Saturday, November 19, 2022


Enough Have Been Admitted

Euripides, Ion 721-724 (tr. David Kovacs):
The city would have good reason to keep off
an incursion of strangers.
Enough have been admitted by our old ruler,
King Erechtheus.

στεγομένα γὰρ ἂν πόλις ἔχοι σκῆψιν
ξενικὸν ἐσβολάν·
ἅλις ἔασεν ὁ πάρος ἀρχαγὸς ὢν
Ἐρεχθεὺς ἄναξ.

721 στεγομένα Grégoire: στενομένα L: πενομένα Hermann: στενομέναν Scheidweiler
722 ἐσβολάν L: εἰσβολᾶν Herwerden
post 722 lac. indic. Badham
723 ἅλις ἔασεν Willink: ἁλίσας L: ἅλις ἅλις Heath: ἅλις δ᾿ ἅλις Jerram: ἀλεύσας Diggle
Gunther Martin ad loc.:
The reconstructions and conjectures that have been made are too optimistic, and their number and diversity discredits them; the thought is still obscure, and the length of the missing section is uncertain. What seems clear is that the chorus explain (γάρ) why they do not want Ion to enter Athens. The previous leader, Erechtheus, features — presumably in a reference to the war against Eumolpus (cf. 277–82n) — together with an arrival of allies (ξενικὸν ἐσβολάν), which makes a suitable parallel with Xuthus and Ion. But both the connection between 721-2 and 723-4 and the way in which the chorus deal with the fact that Xuthus came to the rescue of Athens in the war against Euboea are unclear: Athens’ military situation as described in the play would belie any proud claims of the sufficiency of the autochthonous forces and independence of outside help (cf. the conjecture ἅλις). However, it cannot be excluded that the portrayal of such a delusion was Euripides’ intention.

721 †στενομένα: Any emendation will fail to convince as long as the construction of the sentence is not known. A form of στένω is difficult to fit into the context: the πόλις is probably Athens, but it is not intelligible why she should wail (middle in Ba. 1372) or be wailed for — ἔχοι σκῆψιν suggests that the city has not reached the point where this would be called for. Whitman (1964) 259 suggests ‘a city which groans at a foreign invasion would have it (sc. invasion) as an excuse’ (sc. for killing Ion). This is hardly comprehensible from the Greek and overlooks that the chorus do not think of Athenians as Ion’s murderers yet. The interpretation as στενοχωρουμένη (‘when a city is in dire straits’; so Wilamowitz) lacks parallels, and this is not a fitting description of Ion’s approach. Grégoire’s στεγομένα would be an odd metaphor: the defensive function of ‘covering’ (cf. Aesch. Sept. 216) is hardly suitable for the pre-emptive curse that demands Ion’s death, nor is the word ever used by Euripides in a military sense.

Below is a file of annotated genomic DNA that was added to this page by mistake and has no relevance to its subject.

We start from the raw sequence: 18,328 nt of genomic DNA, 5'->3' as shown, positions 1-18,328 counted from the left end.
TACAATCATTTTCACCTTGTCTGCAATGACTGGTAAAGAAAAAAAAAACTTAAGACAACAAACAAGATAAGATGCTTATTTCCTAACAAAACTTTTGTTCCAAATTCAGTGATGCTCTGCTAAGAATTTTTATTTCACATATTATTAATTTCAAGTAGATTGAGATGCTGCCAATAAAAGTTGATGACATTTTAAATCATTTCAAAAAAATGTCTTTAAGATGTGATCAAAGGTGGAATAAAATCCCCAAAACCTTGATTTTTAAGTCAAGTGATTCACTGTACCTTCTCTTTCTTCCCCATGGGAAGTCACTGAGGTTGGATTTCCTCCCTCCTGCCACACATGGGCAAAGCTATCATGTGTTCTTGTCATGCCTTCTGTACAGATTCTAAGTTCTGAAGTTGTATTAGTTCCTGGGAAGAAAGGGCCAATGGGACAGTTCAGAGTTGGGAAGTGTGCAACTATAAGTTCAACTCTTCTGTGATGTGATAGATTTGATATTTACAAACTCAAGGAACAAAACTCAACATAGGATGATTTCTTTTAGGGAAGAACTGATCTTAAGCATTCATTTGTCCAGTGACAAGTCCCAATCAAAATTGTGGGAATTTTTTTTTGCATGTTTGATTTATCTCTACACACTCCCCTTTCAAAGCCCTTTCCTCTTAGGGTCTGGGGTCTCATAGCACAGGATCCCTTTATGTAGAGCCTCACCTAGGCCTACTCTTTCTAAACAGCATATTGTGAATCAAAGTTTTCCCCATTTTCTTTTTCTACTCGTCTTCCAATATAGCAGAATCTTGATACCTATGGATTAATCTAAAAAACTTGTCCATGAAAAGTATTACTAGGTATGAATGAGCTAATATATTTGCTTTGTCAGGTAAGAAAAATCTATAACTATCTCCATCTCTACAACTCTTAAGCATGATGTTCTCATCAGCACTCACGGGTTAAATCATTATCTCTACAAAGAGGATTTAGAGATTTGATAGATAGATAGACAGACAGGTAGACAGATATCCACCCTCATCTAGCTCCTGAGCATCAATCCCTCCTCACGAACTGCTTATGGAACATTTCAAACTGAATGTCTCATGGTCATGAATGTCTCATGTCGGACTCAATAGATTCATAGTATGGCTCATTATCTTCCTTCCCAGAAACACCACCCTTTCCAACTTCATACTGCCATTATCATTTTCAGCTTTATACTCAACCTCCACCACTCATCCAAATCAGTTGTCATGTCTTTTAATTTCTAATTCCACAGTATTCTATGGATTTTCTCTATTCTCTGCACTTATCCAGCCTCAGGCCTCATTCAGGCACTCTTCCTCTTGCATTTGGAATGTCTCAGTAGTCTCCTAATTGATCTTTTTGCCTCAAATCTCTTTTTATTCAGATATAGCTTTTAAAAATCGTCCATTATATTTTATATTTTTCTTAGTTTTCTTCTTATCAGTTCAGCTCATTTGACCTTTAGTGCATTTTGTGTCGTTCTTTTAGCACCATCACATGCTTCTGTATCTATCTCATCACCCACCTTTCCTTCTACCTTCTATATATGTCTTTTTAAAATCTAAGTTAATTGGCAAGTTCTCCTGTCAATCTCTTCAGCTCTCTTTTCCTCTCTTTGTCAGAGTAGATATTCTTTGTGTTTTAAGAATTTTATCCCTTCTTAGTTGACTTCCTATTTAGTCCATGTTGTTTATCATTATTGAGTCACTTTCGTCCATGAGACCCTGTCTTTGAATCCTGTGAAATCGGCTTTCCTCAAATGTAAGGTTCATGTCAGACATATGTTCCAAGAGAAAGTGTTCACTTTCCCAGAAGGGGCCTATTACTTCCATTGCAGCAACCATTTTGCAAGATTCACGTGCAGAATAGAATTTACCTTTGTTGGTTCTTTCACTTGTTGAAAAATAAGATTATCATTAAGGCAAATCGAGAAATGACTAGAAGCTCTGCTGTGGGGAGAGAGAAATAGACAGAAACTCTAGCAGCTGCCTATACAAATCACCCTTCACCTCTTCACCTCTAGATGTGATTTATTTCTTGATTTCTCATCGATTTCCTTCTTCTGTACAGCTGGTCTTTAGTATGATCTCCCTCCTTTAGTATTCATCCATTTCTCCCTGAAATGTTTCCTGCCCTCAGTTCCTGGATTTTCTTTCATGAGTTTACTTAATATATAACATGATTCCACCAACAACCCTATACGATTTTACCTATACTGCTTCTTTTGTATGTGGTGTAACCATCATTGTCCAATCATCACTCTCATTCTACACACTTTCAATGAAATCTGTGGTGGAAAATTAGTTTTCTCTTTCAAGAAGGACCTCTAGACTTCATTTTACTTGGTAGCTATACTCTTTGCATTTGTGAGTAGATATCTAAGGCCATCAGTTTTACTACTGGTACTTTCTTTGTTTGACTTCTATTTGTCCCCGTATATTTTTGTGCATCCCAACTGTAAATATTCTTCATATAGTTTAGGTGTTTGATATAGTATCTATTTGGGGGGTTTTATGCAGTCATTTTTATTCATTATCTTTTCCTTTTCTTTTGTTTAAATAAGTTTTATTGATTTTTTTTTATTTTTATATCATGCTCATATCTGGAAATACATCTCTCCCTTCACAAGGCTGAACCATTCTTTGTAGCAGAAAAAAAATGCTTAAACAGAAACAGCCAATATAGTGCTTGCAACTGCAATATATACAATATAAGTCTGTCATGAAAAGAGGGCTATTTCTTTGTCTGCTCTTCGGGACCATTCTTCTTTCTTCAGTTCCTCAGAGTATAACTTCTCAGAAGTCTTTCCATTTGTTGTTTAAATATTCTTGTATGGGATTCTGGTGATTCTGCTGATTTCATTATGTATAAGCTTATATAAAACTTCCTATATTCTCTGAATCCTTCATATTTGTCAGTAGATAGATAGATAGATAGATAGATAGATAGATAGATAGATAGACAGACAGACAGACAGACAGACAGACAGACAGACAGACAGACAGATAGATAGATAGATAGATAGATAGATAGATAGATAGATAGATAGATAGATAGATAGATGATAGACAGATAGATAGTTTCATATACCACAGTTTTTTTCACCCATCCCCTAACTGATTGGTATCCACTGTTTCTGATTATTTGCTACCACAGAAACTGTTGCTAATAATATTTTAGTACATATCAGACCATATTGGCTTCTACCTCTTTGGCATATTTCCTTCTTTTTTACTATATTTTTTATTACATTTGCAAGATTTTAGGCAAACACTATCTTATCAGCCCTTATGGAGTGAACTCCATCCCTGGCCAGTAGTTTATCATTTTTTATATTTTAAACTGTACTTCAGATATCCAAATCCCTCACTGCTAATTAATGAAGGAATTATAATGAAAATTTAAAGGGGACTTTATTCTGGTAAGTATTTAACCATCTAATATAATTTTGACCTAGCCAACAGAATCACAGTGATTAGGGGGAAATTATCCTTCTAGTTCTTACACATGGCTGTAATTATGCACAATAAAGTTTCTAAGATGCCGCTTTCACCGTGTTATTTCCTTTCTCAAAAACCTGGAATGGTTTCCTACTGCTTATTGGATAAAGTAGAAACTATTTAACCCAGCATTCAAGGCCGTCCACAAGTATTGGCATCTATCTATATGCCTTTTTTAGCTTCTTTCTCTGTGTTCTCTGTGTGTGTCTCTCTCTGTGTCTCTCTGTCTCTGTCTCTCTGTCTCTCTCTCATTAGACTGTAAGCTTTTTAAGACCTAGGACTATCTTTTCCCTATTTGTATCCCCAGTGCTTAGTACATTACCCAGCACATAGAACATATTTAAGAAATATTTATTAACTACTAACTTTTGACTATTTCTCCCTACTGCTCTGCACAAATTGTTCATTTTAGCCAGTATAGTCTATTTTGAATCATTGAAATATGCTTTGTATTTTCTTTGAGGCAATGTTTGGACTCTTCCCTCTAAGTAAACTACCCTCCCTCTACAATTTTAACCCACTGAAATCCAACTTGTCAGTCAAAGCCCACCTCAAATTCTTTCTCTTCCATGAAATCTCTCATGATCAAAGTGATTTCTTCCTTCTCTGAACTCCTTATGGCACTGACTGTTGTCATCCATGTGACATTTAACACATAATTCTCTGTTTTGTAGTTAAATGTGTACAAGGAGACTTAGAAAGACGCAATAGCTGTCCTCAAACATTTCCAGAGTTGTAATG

ἔχοι σκῆψιν: ‘might have (as) a reason/excuse’. ξενικὸν ἐσβολάν may be that reason or part of the action taken as a consequence. The order of the word groups may favour the latter, with an infinitive to be added: Crit. TrGF 43 F 7.10–11 σκῆψιν ... ἔχοντα πρὸς πάτρα̣ν̣ μολεῖν; alternatives for the construction of σκῆψιν ἔχω would be a genitive (Dem. 1.6) or a relative clause (Dem. 54.17, 21) of the consequence, but then the accusative is hard to connect.

722 ξενικὸν ἐσβολάν: ξενικός is not attested elsewhere as being of two terminations, nor is this a common feature of adjectives in -ικός. But if we accept it as feminine, the meaning is probably ‘an assault of foreign allies’; this may be a sarcastic description of Xuthus’ attempt to install his family on the Athenian throne, using the military metaphor to characterise the plan of the ξένος Xuthus (293, 813) as a coup d’état. The meaning and use of ξενικός make it unlikely that this an invasion of foreign enemies, in particular an allusion to the Euboeans: cf. a ξεινικὸς στρατός of mercenaries in Hdt. 1.77.4.

723 ἀρχαγὸς: in Euripides mostly for military leaders: cf. Hipp. 151–2 τὸν Ἐρεχθειδᾶν ἀρχαγόν, τὸν εὐπατρίδαν, Tro. 1267, IT 1303. The chorus may evoke Erechtheus for different purposes: as representative of the pure lineage (that makes foreign influx unnecessary) or as the one who saved Athens in the war against Eumolpus (on which cf. Simms (1983)).
Simms (1983) = Robert M. Simms, "Eumolpos and the Wars of Athens," Greek, Roman, and Byzantine Studies 24 (1983) 197-208. Bob Simms (R.I.P.) was a friend and classmate of mine at the University of Virginia.

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